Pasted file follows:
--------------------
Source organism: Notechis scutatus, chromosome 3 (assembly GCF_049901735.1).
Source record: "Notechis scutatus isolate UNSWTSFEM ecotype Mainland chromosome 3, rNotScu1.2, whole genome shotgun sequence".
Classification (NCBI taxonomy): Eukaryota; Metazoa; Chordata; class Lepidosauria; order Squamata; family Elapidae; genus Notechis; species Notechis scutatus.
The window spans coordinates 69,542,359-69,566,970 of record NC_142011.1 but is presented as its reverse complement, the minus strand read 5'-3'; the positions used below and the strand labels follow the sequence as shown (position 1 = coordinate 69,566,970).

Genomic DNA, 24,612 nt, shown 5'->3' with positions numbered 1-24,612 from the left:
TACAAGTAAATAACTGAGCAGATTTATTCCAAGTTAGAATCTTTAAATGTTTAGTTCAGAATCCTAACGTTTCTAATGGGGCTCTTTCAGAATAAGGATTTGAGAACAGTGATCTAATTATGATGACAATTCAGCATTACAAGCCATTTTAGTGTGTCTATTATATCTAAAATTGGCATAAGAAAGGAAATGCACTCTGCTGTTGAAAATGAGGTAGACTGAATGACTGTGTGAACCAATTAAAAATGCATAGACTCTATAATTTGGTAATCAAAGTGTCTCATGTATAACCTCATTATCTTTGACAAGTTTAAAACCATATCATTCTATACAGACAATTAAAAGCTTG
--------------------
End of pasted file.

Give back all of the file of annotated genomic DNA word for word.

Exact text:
Source organism: Notechis scutatus, chromosome 3 (assembly GCF_049901735.1).
Source record: "Notechis scutatus isolate UNSWTSFEM ecotype Mainland chromosome 3, rNotScu1.2, whole genome shotgun sequence".
Classification (NCBI taxonomy): Eukaryota; Metazoa; Chordata; class Lepidosauria; order Squamata; family Elapidae; genus Notechis; species Notechis scutatus.
The window spans coordinates 69,542,359-69,566,970 of record NC_142011.1 but is presented as its reverse complement, the minus strand read 5'-3'; the positions used below and the strand labels follow the sequence as shown (position 1 = coordinate 69,566,970).

Genomic DNA, 24,612 nt, shown 5'->3' with positions numbered 1-24,612 from the left:
TACAAGTAAATAACTGAGCAGATTTATTCCAAGTTAGAATCTTTAAATGTTTAGTTCAGAATCCTAACGTTTCTAATGGGGCTCTTTCAGAATAAGGATTTGAGAACAGTGATCTAATTATGATGACAATTCAGCATTACAAGCCATTTTAGTGTGTCTATTATATCTAAAATTGGCATAAGAAAGGAAATGCACTCTGCTGTTGAAAATGAGGTAGACTGAATGACTGTGTGAACCAATTAAAAATGCATAGACTCTATAATTTGGTAATCAAAGTGTCTCATGTATAACCTCATTATCTTTGACAAGTTTAAAACCATATCATTCTATACAGACAATTAAAAGCTTG